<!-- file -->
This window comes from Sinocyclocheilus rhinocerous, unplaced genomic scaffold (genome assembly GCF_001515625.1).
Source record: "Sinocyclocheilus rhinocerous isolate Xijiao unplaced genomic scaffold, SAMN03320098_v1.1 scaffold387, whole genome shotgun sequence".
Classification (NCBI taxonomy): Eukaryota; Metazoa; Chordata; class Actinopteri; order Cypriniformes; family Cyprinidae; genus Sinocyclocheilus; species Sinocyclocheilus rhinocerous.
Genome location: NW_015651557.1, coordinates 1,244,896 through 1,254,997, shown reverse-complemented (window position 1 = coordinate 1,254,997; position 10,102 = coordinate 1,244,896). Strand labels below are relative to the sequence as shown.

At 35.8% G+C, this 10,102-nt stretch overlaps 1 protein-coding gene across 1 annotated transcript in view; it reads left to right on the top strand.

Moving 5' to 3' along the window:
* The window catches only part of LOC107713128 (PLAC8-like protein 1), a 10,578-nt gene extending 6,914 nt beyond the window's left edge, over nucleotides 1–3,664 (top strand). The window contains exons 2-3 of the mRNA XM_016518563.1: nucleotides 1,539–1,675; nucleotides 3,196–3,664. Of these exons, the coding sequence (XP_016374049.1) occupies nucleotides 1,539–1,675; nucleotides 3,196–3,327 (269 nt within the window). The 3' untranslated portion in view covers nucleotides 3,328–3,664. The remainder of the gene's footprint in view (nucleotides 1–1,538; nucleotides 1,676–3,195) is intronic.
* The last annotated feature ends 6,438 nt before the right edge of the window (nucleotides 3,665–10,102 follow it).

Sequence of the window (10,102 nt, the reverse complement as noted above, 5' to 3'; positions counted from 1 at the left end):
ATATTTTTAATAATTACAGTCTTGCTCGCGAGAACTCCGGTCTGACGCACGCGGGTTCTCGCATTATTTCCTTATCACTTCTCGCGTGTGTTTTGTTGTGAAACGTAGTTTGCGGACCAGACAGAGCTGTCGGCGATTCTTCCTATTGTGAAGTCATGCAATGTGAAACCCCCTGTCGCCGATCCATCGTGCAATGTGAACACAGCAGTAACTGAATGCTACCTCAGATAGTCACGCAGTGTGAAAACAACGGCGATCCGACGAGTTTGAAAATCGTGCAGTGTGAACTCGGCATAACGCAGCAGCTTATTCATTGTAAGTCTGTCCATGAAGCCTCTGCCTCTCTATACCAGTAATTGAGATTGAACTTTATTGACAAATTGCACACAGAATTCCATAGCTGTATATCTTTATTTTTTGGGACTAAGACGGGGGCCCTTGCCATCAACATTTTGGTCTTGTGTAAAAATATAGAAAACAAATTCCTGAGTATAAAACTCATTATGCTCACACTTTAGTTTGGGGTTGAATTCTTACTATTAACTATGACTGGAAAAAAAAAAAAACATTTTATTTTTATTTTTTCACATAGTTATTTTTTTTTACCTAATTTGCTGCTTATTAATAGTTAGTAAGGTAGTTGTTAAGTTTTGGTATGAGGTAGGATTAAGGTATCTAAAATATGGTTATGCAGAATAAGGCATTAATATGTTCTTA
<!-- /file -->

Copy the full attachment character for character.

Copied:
This window comes from Sinocyclocheilus rhinocerous, unplaced genomic scaffold (genome assembly GCF_001515625.1).
Source record: "Sinocyclocheilus rhinocerous isolate Xijiao unplaced genomic scaffold, SAMN03320098_v1.1 scaffold387, whole genome shotgun sequence".
Classification (NCBI taxonomy): Eukaryota; Metazoa; Chordata; class Actinopteri; order Cypriniformes; family Cyprinidae; genus Sinocyclocheilus; species Sinocyclocheilus rhinocerous.
Genome location: NW_015651557.1, coordinates 1,244,896 through 1,254,997, shown reverse-complemented (window position 1 = coordinate 1,254,997; position 10,102 = coordinate 1,244,896). Strand labels below are relative to the sequence as shown.

At 35.8% G+C, this 10,102-nt stretch overlaps 1 protein-coding gene across 1 annotated transcript in view; it reads left to right on the top strand.

Moving 5' to 3' along the window:
* The window catches only part of LOC107713128 (PLAC8-like protein 1), a 10,578-nt gene extending 6,914 nt beyond the window's left edge, over nucleotides 1–3,664 (top strand). The window contains exons 2-3 of the mRNA XM_016518563.1: nucleotides 1,539–1,675; nucleotides 3,196–3,664. Of these exons, the coding sequence (XP_016374049.1) occupies nucleotides 1,539–1,675; nucleotides 3,196–3,327 (269 nt within the window). The 3' untranslated portion in view covers nucleotides 3,328–3,664. The remainder of the gene's footprint in view (nucleotides 1–1,538; nucleotides 1,676–3,195) is intronic.
* The last annotated feature ends 6,438 nt before the right edge of the window (nucleotides 3,665–10,102 follow it).

Sequence of the window (10,102 nt, the reverse complement as noted above, 5' to 3'; positions counted from 1 at the left end):
ATATTTTTAATAATTACAGTCTTGCTCGCGAGAACTCCGGTCTGACGCACGCGGGTTCTCGCATTATTTCCTTATCACTTCTCGCGTGTGTTTTGTTGTGAAACGTAGTTTGCGGACCAGACAGAGCTGTCGGCGATTCTTCCTATTGTGAAGTCATGCAATGTGAAACCCCCTGTCGCCGATCCATCGTGCAATGTGAACACAGCAGTAACTGAATGCTACCTCAGATAGTCACGCAGTGTGAAAACAACGGCGATCCGACGAGTTTGAAAATCGTGCAGTGTGAACTCGGCATAACGCAGCAGCTTATTCATTGTAAGTCTGTCCATGAAGCCTCTGCCTCTCTATACCAGTAATTGAGATTGAACTTTATTGACAAATTGCACACAGAATTCCATAGCTGTATATCTTTATTTTTTGGGACTAAGACGGGGGCCCTTGCCATCAACATTTTGGTCTTGTGTAAAAATATAGAAAACAAATTCCTGAGTATAAAACTCATTATGCTCACACTTTAGTTTGGGGTTGAATTCTTACTATTAACTATGACTGGAAAAAAAAAAAAACATTTTATTTTTATTTTTTCACATAGTTATTTTTTTTTACCTAATTTGCTGCTTATTAATAGTTAGTAAGGTAGTTGTTAAGTTTTGGTATGAGGTAGGATTAAGGTATCTAAAATATGGTTATGCAGAATAAGGCATTAATATGTTCTTA